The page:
On Art and Christ

How Metaphor Means

    In any discussion of epistemology, the study of knowledge, one must address the presence of metaphorical language in explanation. Lucy Shaw, in her book Breath for the Bones, affirms the difficulty of grasping purely abstract, propositional truth, the type of truth proposed by the naturalist worldview. She states instead that humans tend to “think in pictures”(pg 37). By this, she claims that metaphor is often a necessary vehicle for acquiring knowledge as some truths remain inherently bound to imagery, unable to be divorced from their accompanying visions or sensations. Thus, many approaches to learning and to knowledge itself must involve use of metaphorical language. The nature of metaphorical knowledge asks two essential questions: what is metaphorical meaning?; and how do hearers comprehend metaphorical meaning? 

    Defining metaphor beyond categorizing it as a figure of speech can become difficult. It depends to a certain degree upon the manner in which one believes metaphor is grasped. The most essential and undeniable characteristic of metaphorical sentences seems to be the tension between the subject and the object or description. William Lycan, in his discussion of metaphor in The Philosophy of Language labels these tensions, “not only intelligible but perhaps even exceptionally informative or illuminating”(Lycan 177). These characteristics prove helpful, but insufficient as a definition of metaphor, but any further clarification must be achieved through a theory of interpretation. A number of theories exist for interpretation but each presents different weaknesses. 

    The Causal theory states that because the intended meanings of metaphor are not verifiable empirically, they must carry nothing more than their literal meanings, no matter how unintelligible. Proponents of this view hold that metaphor has psychological, rather than linguistic, effects, allowing the hearer to understand and acquire knowledge. In this view, however, no interpretation of metaphor can be incorrect, only different because of variations in the specific hearer’s cognitive architecture. Other theories address the specificity of metaphor more sufficiently.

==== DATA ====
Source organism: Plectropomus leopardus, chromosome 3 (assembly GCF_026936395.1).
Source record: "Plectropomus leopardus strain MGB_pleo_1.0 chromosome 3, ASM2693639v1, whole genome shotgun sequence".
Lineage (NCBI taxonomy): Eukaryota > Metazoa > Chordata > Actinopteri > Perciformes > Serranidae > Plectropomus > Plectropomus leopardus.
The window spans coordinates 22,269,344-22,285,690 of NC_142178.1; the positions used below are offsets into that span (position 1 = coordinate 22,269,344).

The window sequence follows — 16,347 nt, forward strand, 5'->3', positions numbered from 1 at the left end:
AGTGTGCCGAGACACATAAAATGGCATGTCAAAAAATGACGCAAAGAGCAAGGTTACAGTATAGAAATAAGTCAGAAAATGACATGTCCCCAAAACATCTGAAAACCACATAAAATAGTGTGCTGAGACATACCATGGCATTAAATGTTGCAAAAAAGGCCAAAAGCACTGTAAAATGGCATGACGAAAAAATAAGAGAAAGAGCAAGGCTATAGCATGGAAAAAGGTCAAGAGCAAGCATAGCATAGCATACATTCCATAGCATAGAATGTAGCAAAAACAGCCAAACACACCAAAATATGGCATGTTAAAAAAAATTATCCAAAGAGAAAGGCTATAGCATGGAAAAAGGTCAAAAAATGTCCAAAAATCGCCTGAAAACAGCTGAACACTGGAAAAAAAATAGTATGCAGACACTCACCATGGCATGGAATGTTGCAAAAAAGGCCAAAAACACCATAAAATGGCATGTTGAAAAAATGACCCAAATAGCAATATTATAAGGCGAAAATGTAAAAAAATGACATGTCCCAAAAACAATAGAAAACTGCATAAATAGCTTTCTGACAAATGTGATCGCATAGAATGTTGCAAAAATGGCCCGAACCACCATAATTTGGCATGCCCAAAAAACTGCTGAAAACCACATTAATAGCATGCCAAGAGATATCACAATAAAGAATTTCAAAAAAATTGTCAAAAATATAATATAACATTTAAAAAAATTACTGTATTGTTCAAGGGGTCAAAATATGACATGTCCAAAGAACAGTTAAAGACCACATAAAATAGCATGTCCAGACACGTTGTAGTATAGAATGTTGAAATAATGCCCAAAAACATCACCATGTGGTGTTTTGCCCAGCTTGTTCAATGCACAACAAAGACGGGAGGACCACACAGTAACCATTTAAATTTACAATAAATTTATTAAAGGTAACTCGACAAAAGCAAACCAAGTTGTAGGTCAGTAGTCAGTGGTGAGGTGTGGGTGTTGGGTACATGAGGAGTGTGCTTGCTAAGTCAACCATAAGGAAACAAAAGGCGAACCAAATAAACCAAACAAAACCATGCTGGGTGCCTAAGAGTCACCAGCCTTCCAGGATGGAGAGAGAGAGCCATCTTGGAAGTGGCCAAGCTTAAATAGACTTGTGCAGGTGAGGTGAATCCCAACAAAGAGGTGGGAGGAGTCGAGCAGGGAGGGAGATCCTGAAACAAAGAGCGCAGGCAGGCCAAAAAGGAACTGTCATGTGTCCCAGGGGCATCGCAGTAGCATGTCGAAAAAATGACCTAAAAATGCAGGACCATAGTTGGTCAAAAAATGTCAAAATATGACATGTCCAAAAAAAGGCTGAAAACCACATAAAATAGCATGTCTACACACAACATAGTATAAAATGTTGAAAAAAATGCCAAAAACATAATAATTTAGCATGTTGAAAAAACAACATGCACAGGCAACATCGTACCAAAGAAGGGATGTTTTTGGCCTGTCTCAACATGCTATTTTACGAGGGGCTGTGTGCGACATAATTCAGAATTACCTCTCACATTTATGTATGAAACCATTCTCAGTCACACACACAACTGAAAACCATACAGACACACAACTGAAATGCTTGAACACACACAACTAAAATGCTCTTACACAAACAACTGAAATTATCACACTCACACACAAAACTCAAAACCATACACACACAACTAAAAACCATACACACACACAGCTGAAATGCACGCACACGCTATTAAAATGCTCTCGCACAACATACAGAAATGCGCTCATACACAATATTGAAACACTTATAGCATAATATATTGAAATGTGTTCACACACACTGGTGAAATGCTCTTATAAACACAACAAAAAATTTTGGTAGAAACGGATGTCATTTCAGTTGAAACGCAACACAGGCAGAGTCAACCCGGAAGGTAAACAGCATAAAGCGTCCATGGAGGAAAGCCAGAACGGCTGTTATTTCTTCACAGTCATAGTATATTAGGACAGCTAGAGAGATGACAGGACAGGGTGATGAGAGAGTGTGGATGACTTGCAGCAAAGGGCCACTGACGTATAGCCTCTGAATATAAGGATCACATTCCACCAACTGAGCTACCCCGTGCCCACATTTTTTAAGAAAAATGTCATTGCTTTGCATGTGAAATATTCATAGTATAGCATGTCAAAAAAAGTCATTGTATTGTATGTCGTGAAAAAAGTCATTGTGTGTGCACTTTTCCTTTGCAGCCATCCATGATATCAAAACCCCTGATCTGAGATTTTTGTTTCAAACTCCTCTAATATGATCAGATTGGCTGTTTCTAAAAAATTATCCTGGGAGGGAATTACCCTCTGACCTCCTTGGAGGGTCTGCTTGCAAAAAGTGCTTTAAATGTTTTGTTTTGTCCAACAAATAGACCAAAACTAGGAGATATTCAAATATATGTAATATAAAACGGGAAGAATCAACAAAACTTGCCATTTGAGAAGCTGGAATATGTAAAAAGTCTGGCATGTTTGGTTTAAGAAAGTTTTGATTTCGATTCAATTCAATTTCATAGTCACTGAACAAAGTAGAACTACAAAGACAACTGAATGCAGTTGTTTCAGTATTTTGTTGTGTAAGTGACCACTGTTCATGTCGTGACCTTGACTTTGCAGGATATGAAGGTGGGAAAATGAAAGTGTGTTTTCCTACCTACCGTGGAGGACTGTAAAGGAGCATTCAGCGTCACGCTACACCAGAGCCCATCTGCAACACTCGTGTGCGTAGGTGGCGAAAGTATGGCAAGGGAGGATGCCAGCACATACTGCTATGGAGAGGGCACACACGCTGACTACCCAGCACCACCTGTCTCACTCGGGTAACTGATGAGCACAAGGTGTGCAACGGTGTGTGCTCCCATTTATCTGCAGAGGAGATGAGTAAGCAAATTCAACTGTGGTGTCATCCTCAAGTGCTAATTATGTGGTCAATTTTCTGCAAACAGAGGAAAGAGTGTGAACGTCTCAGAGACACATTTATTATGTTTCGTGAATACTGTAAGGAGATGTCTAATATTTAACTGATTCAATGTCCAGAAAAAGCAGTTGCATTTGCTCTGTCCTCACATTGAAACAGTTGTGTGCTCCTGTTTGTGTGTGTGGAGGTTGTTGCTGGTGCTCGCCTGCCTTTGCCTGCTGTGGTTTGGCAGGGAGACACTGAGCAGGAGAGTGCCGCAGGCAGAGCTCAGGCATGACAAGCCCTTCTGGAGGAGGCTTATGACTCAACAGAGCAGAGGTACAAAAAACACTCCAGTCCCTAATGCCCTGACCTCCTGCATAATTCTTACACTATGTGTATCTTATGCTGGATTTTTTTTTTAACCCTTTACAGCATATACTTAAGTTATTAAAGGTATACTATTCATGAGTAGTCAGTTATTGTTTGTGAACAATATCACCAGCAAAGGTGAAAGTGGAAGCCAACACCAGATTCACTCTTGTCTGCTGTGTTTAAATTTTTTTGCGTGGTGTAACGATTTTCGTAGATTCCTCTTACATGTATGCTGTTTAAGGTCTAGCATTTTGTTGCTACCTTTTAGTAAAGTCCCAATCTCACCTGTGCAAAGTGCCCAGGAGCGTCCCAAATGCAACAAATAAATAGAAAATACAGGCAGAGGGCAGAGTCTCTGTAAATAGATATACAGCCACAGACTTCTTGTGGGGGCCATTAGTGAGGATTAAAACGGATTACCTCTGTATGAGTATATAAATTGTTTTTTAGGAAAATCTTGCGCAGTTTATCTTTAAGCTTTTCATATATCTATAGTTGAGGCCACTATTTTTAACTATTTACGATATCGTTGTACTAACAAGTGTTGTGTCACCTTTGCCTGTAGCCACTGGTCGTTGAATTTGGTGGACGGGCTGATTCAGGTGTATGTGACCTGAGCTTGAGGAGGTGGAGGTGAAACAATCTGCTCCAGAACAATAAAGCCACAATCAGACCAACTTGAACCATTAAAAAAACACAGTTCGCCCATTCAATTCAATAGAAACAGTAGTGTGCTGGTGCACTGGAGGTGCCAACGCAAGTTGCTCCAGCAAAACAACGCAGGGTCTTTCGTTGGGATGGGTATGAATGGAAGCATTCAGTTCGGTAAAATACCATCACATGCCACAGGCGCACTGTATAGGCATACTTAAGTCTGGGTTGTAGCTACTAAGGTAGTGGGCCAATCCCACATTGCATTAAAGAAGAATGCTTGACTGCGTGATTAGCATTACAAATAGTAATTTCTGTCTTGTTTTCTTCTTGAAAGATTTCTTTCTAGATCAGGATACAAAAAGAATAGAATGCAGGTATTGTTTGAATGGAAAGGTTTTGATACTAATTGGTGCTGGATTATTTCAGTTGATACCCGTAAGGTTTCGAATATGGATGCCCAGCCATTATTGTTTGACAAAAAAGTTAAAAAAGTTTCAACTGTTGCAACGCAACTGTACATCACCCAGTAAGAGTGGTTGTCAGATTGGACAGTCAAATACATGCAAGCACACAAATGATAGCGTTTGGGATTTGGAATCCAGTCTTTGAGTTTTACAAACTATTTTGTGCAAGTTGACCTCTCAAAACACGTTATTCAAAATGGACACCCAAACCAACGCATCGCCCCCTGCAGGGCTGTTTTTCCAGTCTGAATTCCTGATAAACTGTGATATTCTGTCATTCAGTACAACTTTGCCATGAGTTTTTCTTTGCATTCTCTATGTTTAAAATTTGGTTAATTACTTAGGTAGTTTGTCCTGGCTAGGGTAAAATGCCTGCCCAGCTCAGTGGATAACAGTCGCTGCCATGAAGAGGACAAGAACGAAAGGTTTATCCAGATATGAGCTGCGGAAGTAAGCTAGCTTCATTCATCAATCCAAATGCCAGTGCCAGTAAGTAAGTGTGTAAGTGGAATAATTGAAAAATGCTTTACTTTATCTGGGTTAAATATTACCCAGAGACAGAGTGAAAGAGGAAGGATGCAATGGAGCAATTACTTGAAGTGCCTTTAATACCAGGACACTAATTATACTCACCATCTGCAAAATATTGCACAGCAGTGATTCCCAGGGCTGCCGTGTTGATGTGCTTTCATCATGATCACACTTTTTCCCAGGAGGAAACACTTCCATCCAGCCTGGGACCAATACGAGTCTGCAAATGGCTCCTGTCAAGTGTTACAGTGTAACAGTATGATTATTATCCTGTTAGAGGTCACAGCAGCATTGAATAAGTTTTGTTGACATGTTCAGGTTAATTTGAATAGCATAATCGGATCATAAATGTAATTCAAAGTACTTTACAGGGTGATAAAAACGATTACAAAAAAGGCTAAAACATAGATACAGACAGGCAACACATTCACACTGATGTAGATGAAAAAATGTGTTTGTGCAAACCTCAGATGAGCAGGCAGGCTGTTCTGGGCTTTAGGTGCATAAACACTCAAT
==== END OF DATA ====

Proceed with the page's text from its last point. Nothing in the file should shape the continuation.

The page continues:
The Naive Simile theory asserts metaphor as a derivative of its corresponding simile. In this case, metaphor is simply an expression of the similarity in the simile. It accounts for the intelligibility of metaphor through the resemblance of the subject and object at hand. The tension in metaphor is here explained in the move from comparison(simile) to actual ascription(Lycan 179). Again though, this theory falls short by failing to address the specificity and distinctness of the similarities at hand. The next step, the Figurative simile theory, expresses metaphor as an abbreviated derivative of the corresponding simile interpreted figuratively. It explains the specificity of metaphor through the linguistic effects of a figurative simile. This theory acknowledges the tension in metaphor but views it as a characteristic of the corresponding simile. Even so, the theory only pushes the conceptual tension into the simile at hand, rather than explaining its nature. 

    The last and most successful theory is the Pragmatic theory. This theory suggests metaphor is a type of relevance-theoretic speech, in which the hearer assumes the literal meaning of the sentence was not the intended meaning and thus proceeds to devise potential alternate interpretations. Interpretation here depends not on a corresponding simile or on a psychological effect but on the hearers ability to reason to an acceptable interpretation of a metaphorical sentence. This interpretation accounts for tension, by affirming, as the causal theory does, that no special linguistic meaning exists, but rather, the hearer uses linguistic tools already inherent in their understanding of language to reason to the speaker-meaning. 

    In understanding metaphor by the pragmatic theory, one can reach a true knowledge of some sentence which literally, without extant linguistic architecture, means some falsehood. This opens up a realm of possibility for epistemology. Shaw points out that even describing truth and knowledge requires some metaphor like ‘core’, ‘rock’, or ‘root’. The symbols make the mysterious, abstract subject of truth, into an object society can cognitively digest, by way of their extant linguistic framework. This clarifies the relationship between language and knowledge. If knowledge cannot exist without the language to comprehend it, metaphor seems to evidence the important role that imagery plays in epistemology. Shaw sees this connection clearly: “The metaphorical view sees the world not as reducible to verbal proposition but as multileveled, complex, rich, its mystery capable only of being pierced and presented as imagery”(41). The metaphor acknowledges the nuances of the world and allows the participant to still know it. Many subjects and experiences cannot be known through simple, reduced explanations, as their nature lies in their intricacy. Metaphorical language provides a framework for the complexity to exist without needing to be reduced.